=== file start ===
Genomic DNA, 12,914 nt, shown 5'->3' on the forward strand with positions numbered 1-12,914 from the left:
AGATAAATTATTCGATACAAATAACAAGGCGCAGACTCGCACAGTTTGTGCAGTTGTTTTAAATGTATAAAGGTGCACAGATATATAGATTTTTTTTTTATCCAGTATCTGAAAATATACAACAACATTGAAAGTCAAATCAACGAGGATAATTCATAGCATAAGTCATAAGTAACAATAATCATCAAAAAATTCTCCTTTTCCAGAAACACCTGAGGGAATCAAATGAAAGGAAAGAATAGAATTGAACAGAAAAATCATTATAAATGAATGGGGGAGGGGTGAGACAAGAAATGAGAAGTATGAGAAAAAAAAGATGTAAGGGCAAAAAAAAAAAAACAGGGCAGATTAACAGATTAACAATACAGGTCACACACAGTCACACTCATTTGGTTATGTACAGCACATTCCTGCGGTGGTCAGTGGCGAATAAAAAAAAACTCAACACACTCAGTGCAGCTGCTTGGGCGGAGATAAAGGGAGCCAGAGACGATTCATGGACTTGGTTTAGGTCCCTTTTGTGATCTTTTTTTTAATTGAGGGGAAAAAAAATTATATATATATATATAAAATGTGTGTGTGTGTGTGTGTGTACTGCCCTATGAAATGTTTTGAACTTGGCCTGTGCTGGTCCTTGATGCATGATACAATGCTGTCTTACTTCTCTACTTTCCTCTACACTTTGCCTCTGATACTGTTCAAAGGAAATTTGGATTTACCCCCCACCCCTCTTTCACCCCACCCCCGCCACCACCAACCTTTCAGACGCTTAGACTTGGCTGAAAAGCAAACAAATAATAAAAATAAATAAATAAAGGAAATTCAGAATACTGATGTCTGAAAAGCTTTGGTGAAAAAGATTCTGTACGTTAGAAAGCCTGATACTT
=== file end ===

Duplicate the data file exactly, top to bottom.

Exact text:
Genomic DNA, 12,914 nt, shown 5'->3' on the forward strand with positions numbered 1-12,914 from the left:
AGATAAATTATTCGATACAAATAACAAGGCGCAGACTCGCACAGTTTGTGCAGTTGTTTTAAATGTATAAAGGTGCACAGATATATAGATTTTTTTTTTATCCAGTATCTGAAAATATACAACAACATTGAAAGTCAAATCAACGAGGATAATTCATAGCATAAGTCATAAGTAACAATAATCATCAAAAAATTCTCCTTTTCCAGAAACACCTGAGGGAATCAAATGAAAGGAAAGAATAGAATTGAACAGAAAAATCATTATAAATGAATGGGGGAGGGGTGAGACAAGAAATGAGAAGTATGAGAAAAAAAAGATGTAAGGGCAAAAAAAAAAAAACAGGGCAGATTAACAGATTAACAATACAGGTCACACACAGTCACACTCATTTGGTTATGTACAGCACATTCCTGCGGTGGTCAGTGGCGAATAAAAAAAAACTCAACACACTCAGTGCAGCTGCTTGGGCGGAGATAAAGGGAGCCAGAGACGATTCATGGACTTGGTTTAGGTCCCTTTTGTGATCTTTTTTTTAATTGAGGGGAAAAAAAATTATATATATATATATAAAATGTGTGTGTGTGTGTGTGTGTACTGCCCTATGAAATGTTTTGAACTTGGCCTGTGCTGGTCCTTGATGCATGATACAATGCTGTCTTACTTCTCTACTTTCCTCTACACTTTGCCTCTGATACTGTTCAAAGGAAATTTGGATTTACCCCCCACCCCTCTTTCACCCCACCCCCGCCACCACCAACCTTTCAGACGCTTAGACTTGGCTGAAAAGCAAACAAATAATAAAAATAAATAAATAAAGGAAATTCAGAATACTGATGTCTGAAAAGCTTTGGTGAAAAAGATTCTGTACGTTAGAAAGCCTGATACTT